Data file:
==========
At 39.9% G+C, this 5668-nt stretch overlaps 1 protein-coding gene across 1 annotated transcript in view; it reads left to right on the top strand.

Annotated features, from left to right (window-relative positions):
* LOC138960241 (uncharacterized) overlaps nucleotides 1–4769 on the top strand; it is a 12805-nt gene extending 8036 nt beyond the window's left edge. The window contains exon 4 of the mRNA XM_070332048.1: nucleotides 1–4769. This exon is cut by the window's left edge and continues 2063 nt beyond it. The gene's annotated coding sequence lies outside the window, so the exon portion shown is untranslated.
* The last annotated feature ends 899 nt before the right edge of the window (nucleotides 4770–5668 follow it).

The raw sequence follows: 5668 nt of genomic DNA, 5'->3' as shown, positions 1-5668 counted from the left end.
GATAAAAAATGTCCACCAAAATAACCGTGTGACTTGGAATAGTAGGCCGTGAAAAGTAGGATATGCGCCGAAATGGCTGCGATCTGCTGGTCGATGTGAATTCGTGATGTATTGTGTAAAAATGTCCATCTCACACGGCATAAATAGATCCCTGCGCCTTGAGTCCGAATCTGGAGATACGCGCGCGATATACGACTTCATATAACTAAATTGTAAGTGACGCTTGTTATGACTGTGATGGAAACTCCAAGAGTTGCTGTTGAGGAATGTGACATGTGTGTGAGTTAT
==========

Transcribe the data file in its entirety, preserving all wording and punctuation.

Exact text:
At 39.9% G+C, this 5668-nt stretch overlaps 1 protein-coding gene across 1 annotated transcript in view; it reads left to right on the top strand.

Annotated features, from left to right (window-relative positions):
* LOC138960241 (uncharacterized) overlaps nucleotides 1–4769 on the top strand; it is a 12805-nt gene extending 8036 nt beyond the window's left edge. The window contains exon 4 of the mRNA XM_070332048.1: nucleotides 1–4769. This exon is cut by the window's left edge and continues 2063 nt beyond it. The gene's annotated coding sequence lies outside the window, so the exon portion shown is untranslated.
* The last annotated feature ends 899 nt before the right edge of the window (nucleotides 4770–5668 follow it).

The raw sequence follows: 5668 nt of genomic DNA, 5'->3' as shown, positions 1-5668 counted from the left end.
GATAAAAAATGTCCACCAAAATAACCGTGTGACTTGGAATAGTAGGCCGTGAAAAGTAGGATATGCGCCGAAATGGCTGCGATCTGCTGGTCGATGTGAATTCGTGATGTATTGTGTAAAAATGTCCATCTCACACGGCATAAATAGATCCCTGCGCCTTGAGTCCGAATCTGGAGATACGCGCGCGATATACGACTTCATATAACTAAATTGTAAGTGACGCTTGTTATGACTGTGATGGAAACTCCAAGAGTTGCTGTTGAGGAATGTGACATGTGTGTGAGTTAT